Dengan paradigma ini, pelaksanaan ibadah bagi seorang buruh bukan sebagai tindakan yang merugikan pihak majikan karena mengurangi waktu, akan tetapi justru sebagai mekanisme untuk membangun kesadaran diri yang memunculkan spirit, motivasi, dan kekuatan baru untuk bekerja lebih baik sehingga produktivitas kerjanya akan naik. Dengan ibadah, ia akan semakin menyadari makna Hadith Nabi:
عَنْ أَبِي بَكْرٍ الصِّدِّيقِ رَضِيَ اللَّهُ عَنْهُ قَالَ قَالَ رَسُولُ اللَّهِ صَلَّى اللَّهُ عَلَيْهِ وَسَلَّمَ لَا يَدْخُلُ الْجَنَّةَ بَخِيلٌ وَلَا خَبٌّ وَلَا خَائِنٌ وَلَا سَيِّئُ الْمَلَكَةِ وَأَوَّلُ مَنْ يَقْرَعُ بَابَ الْجَنَّةِ الْمَمْلُوكُونَ إِذَا أَحْسَنُوا فِيمَا بَيْنَهُمْ وَبَيْنَ اللَّهِ عَزَّ وَجَلَّ وَفِيمَا بَيْنَهُمْ وَبَيْنَ مَوَالِيهِمْ (رواه احمد)
“Tidak masuk Surga orang pelit, penipu, pengkhianat, dan orang yang jelek pelayananannya terhadap majikan. Sedangkan orang yang pertama kali mengetuk pintu Surga adalah para buruh yang baik terhadap sesamanya, taat kepada Allah, dan kepada majikannya. (HR Ahmad)
Hadith ini dengan lugas menyatakan bahwa kewajiban kepada Allah dan majikannya bukan sesuatu yang antagonistik, tapi seseuatu yang saling mengisi. Oleh karena itu, Islam tidak memetaforakan tenaga kerja sebagai sebagai mesin, yang kemudian kehidupan, struktur, dan individualitasnya dirancang dan dikendalikan secara mekanistis. Sungguh, penggunaan metafora mesin, secara radikal telah merombak hakikat aktivitas produksi dan telah meninggalkan jejaknya dalam pikiran, pemikiran, dan perasaaan manusia selama beberapa waktu. Dan implikasi-implikasi lain dapat ditemukan, seperti presisi dan repetisi kerja mekanik, aktivitas-aktivitas yang dapat diramalkan hasilnya, dan kehidupan yang kering dari nilai kehidupan.
Metafora seperti ini tentu mempunyai efek yang menguntungkan dan merugikan. Efek menguntungkannya adalah produk yang dihasilkan dapat dengan pasti dihitung, sehingga tujuan majikan dapat tercapai. Akan tetapi, Effek terburuk yang terjadi adalah mengurangi dan merendahkan hakikat esensial manusia sebagai aktor sosial yang mampu mengkonstruk realitas sosialnya sendiri yang peniuh dengan makna. Bukan realitas yang kering norma, nilai atau etika yang pada akhirnya menambah rasa keterasingan aktor-aktor sosial dari hakikat kemanusiaan mereka.
Oleh karena itu, sebagaimana Hadi>th di atas, Islam memandang kerja sebagai amanah yang bermata ganda. Seorang buruh harus menjalankan amanah Allahnya, disamping amanah majikannya. Dengan cara ini, maka majikan tidak boleh melarang buruh menjalankan ibadah menurut keyakinan mereka. Majikan juga tidak perlu kuatir pekerjaan akan terbengkalai, karena jika hal itu terjadi, maka si buruh telah mengkhianati amanah majikannya dan bertentangan dengan misi peribadatan itu sendiri. Dalam sebuah Hadi>th, Nabi bersabda:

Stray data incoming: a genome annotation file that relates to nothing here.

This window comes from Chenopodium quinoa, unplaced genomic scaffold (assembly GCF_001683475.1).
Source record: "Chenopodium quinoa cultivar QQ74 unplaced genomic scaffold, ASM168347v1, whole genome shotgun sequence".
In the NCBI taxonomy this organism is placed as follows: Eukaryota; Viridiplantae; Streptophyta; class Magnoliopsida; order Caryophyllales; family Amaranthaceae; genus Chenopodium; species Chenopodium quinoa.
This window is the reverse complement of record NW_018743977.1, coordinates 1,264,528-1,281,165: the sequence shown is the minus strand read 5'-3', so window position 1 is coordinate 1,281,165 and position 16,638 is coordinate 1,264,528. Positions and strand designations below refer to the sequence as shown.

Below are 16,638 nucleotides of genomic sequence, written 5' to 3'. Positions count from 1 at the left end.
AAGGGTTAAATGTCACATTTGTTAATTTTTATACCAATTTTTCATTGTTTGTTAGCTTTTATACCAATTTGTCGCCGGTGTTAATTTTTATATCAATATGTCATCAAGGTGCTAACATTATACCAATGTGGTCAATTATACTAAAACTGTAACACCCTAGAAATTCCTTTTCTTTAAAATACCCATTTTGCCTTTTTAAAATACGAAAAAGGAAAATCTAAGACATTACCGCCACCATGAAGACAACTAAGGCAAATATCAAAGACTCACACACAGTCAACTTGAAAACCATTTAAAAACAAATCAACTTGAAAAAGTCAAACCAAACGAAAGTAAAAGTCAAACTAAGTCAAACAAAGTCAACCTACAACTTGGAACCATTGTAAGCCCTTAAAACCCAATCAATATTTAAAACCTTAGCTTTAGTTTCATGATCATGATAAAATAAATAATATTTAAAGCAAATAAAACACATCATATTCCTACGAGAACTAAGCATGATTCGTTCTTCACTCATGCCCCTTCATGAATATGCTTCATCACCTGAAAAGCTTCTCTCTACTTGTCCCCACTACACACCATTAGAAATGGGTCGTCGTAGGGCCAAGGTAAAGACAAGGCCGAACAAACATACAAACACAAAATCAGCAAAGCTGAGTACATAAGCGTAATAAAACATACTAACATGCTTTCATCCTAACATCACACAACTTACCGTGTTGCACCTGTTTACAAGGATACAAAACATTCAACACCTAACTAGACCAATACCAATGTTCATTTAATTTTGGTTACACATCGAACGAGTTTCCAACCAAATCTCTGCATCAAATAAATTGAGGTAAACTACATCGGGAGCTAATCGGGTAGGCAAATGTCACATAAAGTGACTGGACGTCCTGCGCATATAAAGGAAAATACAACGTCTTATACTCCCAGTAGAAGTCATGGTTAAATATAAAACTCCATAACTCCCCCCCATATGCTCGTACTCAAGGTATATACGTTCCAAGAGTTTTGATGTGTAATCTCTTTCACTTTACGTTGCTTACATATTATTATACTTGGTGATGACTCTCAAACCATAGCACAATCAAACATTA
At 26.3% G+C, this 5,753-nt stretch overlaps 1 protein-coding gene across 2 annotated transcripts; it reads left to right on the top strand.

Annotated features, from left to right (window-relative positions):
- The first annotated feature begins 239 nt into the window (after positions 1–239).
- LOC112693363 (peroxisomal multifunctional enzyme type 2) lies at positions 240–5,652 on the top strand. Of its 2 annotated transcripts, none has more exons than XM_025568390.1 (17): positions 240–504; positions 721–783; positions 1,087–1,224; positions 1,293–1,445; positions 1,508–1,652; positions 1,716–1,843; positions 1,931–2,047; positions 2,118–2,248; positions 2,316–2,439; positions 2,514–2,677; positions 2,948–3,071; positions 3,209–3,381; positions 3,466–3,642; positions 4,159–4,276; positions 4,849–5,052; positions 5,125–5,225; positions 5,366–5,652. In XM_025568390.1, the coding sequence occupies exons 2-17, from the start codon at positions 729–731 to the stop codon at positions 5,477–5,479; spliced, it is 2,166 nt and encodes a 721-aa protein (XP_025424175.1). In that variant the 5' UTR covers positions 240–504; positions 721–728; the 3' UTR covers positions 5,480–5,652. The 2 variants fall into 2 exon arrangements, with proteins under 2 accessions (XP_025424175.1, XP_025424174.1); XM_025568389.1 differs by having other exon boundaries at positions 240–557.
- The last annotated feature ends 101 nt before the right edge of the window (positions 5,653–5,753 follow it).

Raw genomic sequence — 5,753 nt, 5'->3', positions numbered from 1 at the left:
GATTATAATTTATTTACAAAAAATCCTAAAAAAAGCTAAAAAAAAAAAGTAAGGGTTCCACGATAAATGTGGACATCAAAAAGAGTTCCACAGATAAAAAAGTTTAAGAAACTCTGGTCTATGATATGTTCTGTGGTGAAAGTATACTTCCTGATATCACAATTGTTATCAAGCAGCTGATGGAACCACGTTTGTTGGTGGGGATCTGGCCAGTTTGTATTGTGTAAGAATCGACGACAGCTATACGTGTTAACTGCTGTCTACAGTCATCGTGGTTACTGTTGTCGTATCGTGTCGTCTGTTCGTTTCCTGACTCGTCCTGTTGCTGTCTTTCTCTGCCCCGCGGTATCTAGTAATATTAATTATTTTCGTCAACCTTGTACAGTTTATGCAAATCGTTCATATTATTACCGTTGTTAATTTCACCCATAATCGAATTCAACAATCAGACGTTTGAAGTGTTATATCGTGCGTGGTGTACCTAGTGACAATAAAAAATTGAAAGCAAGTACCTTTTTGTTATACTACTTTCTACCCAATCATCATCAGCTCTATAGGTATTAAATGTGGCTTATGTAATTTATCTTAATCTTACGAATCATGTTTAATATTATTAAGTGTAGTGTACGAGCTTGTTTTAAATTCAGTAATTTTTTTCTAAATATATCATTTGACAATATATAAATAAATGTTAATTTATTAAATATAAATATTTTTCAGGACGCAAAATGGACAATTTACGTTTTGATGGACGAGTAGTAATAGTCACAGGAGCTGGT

حَدَّثَنَا يَزِيدُ بْنُ هَارُونَ أَخْبَرَنَا صَدَقَةُ بْنُ مُوسَى عَنْ فَرْقَدٍ السَّبَخِيِّ عَنْ مُرَّةَ الطَّيِّبِ عَنْ أَبِي بَكْرٍ الصِّدِّيقِ رَضِي اللَّهم عَنْهم عَنِ النَّبِيِّ صَلَّى اللَّهم عَلَيْهِ وَسَلَّمَ قَالَ لَا يَدْخُلُ الْجَنَّةَ خَبٌّ وَلَا بَخِيلٌ وَلَا مَنَّانٌ وَلَا سَيِّئُ الْمَلَكَةِ وَأَوَّلُ مَنْ يَدْخُلُ الْجَنَّةَ الْمَمْلُوكُ إِذَا أَطَاعَ اللَّهَ وَأَطَاعَ سَيِّدَه (رواه احمد)
Rumusan ini memang masih abstrak dan normatif. Oleh karena itu, metafora amanah perlu diterjemahkan ke dalam bentuk-bentuk nyata dan operatif yang merge dengan karakter, kebutuhan masyarakat, dan lingkungan, serta kekuatan sosial lain.
5. Hak memperoleh penghasilan yang memenuhi penghidupan yang layak bagi kemanusiaan.
Sebelum bicara lebih jauh berbicara tentang upah, terlebih dulu harus diperhatikan asumsi dasar pengupahan, yakni pertama, ada hubungan yang signifikan antara upah dengan perolehan laba; dan kedua, ada tindakan tidak maksimal dari pihak buruh jika upah tidak diperhatikan.
Ada banyak teori yang menjelaskan besaran dan jenis upah yang mesti diterima buruh. Antara lain adalah; 1] Teori Subsistensi yang digunakan untuk pekerja yang tidak mempunyai keterampilan khusus. Upah, menurut teori ini, didasarkan pada tingkat subsistensi sesuai tingkat kebutuhan mendasar; 2] Teori Dana Upah. Menurut terori ini, upah pekerja adalah bagian dari modal untuk berproduksi. Besaran upah pekerja akan selalu didasarkan pada penambahan modal atau pengurangan jumlah pekerja; 3] Teori Marginal Productivity. Menurut teori ini, upah tenaga kerja didasarkan pada permintaan dan penawaran tenaga kerja. Pengusaha akan menambah upah pekerja sampai batas pertambahan produktivitas marjinal minimal sama dengan upah yang diberikan pada mereka. 4]. Teori Bargaining. Teori ini mengandaikan ada batas minimal dan maksimal upah. Upah yang ada merupakan hasil persetujuan kedua belah pihak; 5] Teori Daya Beli. Teori ini mendasarkan permintaan pasar atas barang dengan upah. Agar barang terbeli, maka upah harus tinggi. Jika upah rendah, maka daya beli tidak ada, dan barang tidak laku. Jika hal ini dibiarkan, maka akan terjadi pengangguran besar-besaran; 6] Teori upah hukum alam. Teori ini menyatakan bahwa upah ditetapkan atas dasar biaya yang diperlukan untuk memelihara atau memulihkan tenaga buruh yang telah dipakai untuk berproduksi.
Konsepsi Islam tentang upah sesungguhnya hampir sama dengan Teori Marginal Productivity dan Teori Bargaining. Sebagaimana penjelasan di atas, teori marginal productivity menyatakan bahwa upah tenaga kerja didasarkan pada permintaan dan penawaran tenaga kerja. Pengusaha akan menambah upah pekerja sampai batas pertambahan produktivitas marjinal minimal sama dengan upah yang diberikan pada mereka. Dengan cara ini, maka upah dapat ditentukan secara transparan, seksama, adil, dan tidak menindas pihak manapun. Setiap pihak mendapat bagian yang sah dari hasil usahanya, tanpa menzalimi pihak yang lain, sebagaimana firman Allah SWT: